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No fanfare for this home opener--just a new scoreboard for the gallery, and a must-win for the Harvard baseball team.
Actually, today's 2:30 p.m. go-round with Columbia isn't the real bread-breaker. The Crimson dropped a 16-9 decision to Tufts last Friday to inaugurate the Electronic Era at Soldiers Field, but as fun as those games may be, the scoreboard wasn't built for the Greater Boston League.
Today's Eastern League contest is the more meaningful home opener. The Lions (3-3 EIBL, 10-7 overall) are always tough for Harvard, and you may see Kurt Lundgren pitch the kind of ballgame Rollie Acosta did the last time Columbia came north, back in the manual scoreboard days. Lundgren, a sophomore from Nanuet, N.Y., leads the entire 59-team ECAC in strikeouts with 60, and despite a 2-4 record and three straight bad outings, he's a guy capable of getting hot and whiffing 16 like he did while shutting out Dartmouth last year.
That would be bad news for the Crimson, which needs a win. You can throw out the 7-8 overall record with the Jim Keyte file photos, but a 1-2 league mark is no way to go about defending a title. Harvard can't afford to be 1-3.
Columbia's offense is led by four freshmen and senior co-captain Mark Hanewich, a catcher from South Attleboro. Hanewich has slammed three homers while hitting .362 this season, but youngsters Jim Goryeb (.410). Gene Larkin (.385), and John Witkowski (.342) and Mike DiChiano (.296) have transformed the Lions, 9-21 last year, into a genuine title threat.
It's those hitters plus two less strenuous games against lackluster Penn on Saturday, that induced Crimson coach Alex Nahigian to use his best hurler, Bill Larson, this afternoon. Larson, 3-1, leads the club in just about every pitching category, and although his strikeouts (13) are nothing like Lundgren's, he doesn't have a three-week slump to worry about, either.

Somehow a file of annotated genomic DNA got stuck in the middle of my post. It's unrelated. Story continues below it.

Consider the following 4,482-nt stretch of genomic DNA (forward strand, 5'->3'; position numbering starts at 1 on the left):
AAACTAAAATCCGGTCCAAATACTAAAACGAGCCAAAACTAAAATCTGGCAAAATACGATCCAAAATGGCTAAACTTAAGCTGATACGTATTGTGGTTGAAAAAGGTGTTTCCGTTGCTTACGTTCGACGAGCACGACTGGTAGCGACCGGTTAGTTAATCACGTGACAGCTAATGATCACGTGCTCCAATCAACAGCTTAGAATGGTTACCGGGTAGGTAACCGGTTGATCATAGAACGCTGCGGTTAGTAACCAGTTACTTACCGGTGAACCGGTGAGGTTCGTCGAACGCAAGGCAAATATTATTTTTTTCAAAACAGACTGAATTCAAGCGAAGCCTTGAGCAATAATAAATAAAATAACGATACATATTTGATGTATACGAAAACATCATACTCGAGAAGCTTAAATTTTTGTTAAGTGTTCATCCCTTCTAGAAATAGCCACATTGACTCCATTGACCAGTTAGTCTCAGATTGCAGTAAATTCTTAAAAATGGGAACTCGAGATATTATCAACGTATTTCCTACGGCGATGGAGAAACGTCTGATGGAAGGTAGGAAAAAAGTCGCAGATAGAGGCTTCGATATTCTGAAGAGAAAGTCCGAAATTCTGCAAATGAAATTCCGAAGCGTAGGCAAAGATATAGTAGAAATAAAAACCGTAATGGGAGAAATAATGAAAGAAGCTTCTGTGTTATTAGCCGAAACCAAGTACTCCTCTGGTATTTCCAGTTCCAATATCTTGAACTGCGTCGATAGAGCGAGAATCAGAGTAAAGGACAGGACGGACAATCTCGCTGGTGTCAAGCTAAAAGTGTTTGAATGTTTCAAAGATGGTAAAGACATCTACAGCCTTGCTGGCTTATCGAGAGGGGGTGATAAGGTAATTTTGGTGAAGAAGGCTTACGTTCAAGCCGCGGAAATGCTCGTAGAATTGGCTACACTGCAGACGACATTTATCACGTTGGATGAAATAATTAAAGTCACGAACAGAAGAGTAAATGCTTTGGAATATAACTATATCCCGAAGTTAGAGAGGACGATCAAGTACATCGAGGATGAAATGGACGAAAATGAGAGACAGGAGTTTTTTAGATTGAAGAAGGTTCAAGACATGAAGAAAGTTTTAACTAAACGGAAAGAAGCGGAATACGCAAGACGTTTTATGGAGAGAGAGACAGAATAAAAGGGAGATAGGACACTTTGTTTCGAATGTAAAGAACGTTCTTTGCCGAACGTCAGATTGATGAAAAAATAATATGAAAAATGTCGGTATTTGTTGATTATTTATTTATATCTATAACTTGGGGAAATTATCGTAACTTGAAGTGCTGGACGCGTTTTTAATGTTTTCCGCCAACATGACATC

Harvard's surprise offensively has been Donnie Allard. Everyone always knew he could hit, but a slow start this season nearly finished the sophomore the way it did last year. Instead, Allard has caught fire. He is now hitting .276, and his 17 runs batted in lead the team, as do his six doubles. Nahigian's increased confidence in him is evident; after opening the season at the bottom of the batting order, the right fielder is now batting fifth. With six hits in his last 11 at bats, he is the squad's hottest hitter.
Allard's production has compensated for shortstop Brad Bauer's semi-slump. Bauer's average still nests around .350 but his run production has tailed off since coming north. With the graduation of sluggers Mark Bingham and, Charlie Santos-Buch, the pressure of knocking in runs has been unfairly placed on the sophomore shortstop. Not that he can't handle it, but he just shouldn't have to go it alone. Allard's rejuvenation and the hitting of first baseman Vinnie Martelli have helped.
Today's game is also important because it can easily trigger a three-game sweep. Penn, as one professional baseball-watcher put it, "just doesn't have it this year," and the fact that their starters have completed just two games of 21 seems to bear him out. The Quakers are young, inexperienced and rebuilding. A sweep would leave Harvard 4-2 and in good shape, and put some pressure on frontrunners--Cornell, Navy and Yale--who haven't forgotten last year's stretch run.
Nahigian has picked his second and third starters, Billy Doyle and Greg Brown, for tomorrow's twin bill. Both have looked good and bad, so the high earned-run averages (5.82, 5.14) are somewhat misleading. Then again, the figures are a good indication that last year's pitching consistency hasn't yet returned. Doyle has been hit hard (25 safeties in 20 innings); both have been hurt by walks.
For some good news, Nahigian has found his lead-off hitter in freshman center fielder Bruce Weller. A quick singles hitter with a bit of power, Weller has matched his solid play in the pasture with a nice performance at the plate. He walks often (11 in 64 plate appearances), can steal bases and has hit around .330 all season. Nothing special compared to Columbia's kiddie corps, but good enough for second on the team around here.
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